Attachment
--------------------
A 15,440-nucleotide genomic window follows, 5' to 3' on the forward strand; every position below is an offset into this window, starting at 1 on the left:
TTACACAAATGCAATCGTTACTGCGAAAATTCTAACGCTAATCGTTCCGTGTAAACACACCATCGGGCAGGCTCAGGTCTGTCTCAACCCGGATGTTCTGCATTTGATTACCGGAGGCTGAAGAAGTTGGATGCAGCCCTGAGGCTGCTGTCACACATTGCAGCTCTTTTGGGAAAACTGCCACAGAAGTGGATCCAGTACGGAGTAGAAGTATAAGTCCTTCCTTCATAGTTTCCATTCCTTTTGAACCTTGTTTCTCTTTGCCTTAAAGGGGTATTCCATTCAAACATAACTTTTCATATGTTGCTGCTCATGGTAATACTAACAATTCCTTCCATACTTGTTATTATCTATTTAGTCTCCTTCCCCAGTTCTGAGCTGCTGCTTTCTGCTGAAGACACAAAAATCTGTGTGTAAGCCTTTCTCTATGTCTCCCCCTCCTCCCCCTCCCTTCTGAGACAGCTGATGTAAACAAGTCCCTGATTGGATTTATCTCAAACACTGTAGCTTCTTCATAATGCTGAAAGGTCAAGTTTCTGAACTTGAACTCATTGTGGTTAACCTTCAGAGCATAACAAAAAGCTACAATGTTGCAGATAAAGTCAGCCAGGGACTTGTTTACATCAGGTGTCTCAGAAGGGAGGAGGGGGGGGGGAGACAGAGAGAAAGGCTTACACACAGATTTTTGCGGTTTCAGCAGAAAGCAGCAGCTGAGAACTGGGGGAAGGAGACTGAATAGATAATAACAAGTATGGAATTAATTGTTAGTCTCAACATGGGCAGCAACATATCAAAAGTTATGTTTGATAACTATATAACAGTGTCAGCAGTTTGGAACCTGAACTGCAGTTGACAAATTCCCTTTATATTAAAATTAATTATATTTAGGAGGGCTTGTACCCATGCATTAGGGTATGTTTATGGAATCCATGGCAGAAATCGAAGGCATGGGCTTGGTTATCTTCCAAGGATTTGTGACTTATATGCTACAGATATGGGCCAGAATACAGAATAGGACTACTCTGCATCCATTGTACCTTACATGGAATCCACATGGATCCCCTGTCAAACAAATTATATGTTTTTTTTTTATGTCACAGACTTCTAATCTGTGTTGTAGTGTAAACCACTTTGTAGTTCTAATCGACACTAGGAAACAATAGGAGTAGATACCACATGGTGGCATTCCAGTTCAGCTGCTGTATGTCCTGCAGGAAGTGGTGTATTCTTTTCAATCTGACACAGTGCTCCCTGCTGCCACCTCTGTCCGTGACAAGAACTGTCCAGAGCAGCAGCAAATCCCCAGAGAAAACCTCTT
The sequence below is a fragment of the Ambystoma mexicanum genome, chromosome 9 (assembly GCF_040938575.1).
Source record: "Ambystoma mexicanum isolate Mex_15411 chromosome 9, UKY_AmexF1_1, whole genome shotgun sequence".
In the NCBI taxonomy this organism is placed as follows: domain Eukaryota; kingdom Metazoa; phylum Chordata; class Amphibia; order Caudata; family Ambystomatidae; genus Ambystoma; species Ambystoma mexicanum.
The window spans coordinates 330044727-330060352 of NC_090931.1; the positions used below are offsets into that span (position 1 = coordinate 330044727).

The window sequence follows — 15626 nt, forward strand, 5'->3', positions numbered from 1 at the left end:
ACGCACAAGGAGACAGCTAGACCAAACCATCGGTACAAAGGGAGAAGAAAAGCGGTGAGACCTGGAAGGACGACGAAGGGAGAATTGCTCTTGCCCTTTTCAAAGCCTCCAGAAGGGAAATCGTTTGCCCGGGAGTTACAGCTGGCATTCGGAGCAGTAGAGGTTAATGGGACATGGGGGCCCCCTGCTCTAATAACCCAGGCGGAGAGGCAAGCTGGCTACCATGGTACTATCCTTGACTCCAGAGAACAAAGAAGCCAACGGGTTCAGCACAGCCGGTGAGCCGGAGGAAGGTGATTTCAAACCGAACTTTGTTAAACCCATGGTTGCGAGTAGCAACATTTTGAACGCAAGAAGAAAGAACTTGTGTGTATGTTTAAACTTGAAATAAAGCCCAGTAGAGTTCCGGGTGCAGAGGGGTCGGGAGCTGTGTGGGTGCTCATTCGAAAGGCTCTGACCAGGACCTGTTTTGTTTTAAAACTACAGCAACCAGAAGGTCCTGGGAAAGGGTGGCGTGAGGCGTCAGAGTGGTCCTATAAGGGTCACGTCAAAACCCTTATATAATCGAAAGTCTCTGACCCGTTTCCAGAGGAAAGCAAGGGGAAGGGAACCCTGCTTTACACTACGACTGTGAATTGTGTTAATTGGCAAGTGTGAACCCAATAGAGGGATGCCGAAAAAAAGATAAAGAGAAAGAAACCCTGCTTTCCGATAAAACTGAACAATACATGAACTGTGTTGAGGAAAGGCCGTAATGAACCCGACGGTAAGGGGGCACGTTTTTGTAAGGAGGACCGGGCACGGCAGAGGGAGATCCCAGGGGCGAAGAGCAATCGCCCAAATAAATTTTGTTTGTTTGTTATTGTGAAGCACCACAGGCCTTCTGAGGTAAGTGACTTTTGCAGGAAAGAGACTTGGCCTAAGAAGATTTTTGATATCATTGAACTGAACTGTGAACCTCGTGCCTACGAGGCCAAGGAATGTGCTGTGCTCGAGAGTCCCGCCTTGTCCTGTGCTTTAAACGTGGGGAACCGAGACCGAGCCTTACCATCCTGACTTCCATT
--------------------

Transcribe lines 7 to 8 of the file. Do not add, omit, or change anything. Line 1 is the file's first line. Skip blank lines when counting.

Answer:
The window sequence follows — 15626 nt, forward strand, 5'->3', positions numbered from 1 at the left end:
ACGCACAAGGAGACAGCTAGACCAAACCATCGGTACAAAGGGAGAAGAAAAGCGGTGAGACCTGGAAGGACGACGAAGGGAGAATTGCTCTTGCCCTTTTCAAAGCCTCCAGAAGGGAAATCGTTTGCCCGGGAGTTACAGCTGGCATTCGGAGCAGTAGAGGTTAATGGGACATGGGGGCCCCCTGCTCTAATAACCCAGGCGGAGAGGCAAGCTGGCTACCATGGTACTATCCTTGACTCCAGAGAACAAAGAAGCCAACGGGTTCAGCACAGCCGGTGAGCCGGAGGAAGGTGATTTCAAACCGAACTTTGTTAAACCCATGGTTGCGAGTAGCAACATTTTGAACGCAAGAAGAAAGAACTTGTGTGTATGTTTAAACTTGAAATAAAGCCCAGTAGAGTTCCGGGTGCAGAGGGGTCGGGAGCTGTGTGGGTGCTCATTCGAAAGGCTCTGACCAGGACCTGTTTTGTTTTAAAACTACAGCAACCAGAAGGTCCTGGGAAAGGGTGGCGTGAGGCGTCAGAGTGGTCCTATAAGGGTCACGTCAAAACCCTTATATAATCGAAAGTCTCTGACCCGTTTCCAGAGGAAAGCAAGGGGAAGGGAACCCTGCTTTACACTACGACTGTGAATTGTGTTAATTGGCAAGTGTGAACCCAATAGAGGGATGCCGAAAAAAAGATAAAGAGAAAGAAACCCTGCTTTCCGATAAAACTGAACAATACATGAACTGTGTTGAGGAAAGGCCGTAATGAACCCGACGGTAAGGGGGCACGTTTTTGTAAGGAGGACCGGGCACGGCAGAGGGAGATCCCAGGGGCGAAGAGCAATCGCCCAAATAAATTTTGTTTGTTTGTTATTGTGAAGCACCACAGGCCTTCTGAGGTAAGTGACTTTTGCAGGAAAGAGACTTGGCCTAAGAAGATTTTTGATATCATTGAACTGAACTGTGAACCTCGTGCCTACGAGGCCAAGGAATGTGCTGTGCTCGAGAGTCCCGCCTTGTCCTGTGCTTTAAACGTGGGGAACCGAGACCGAGCCTTACCATCCTGACTTCCATT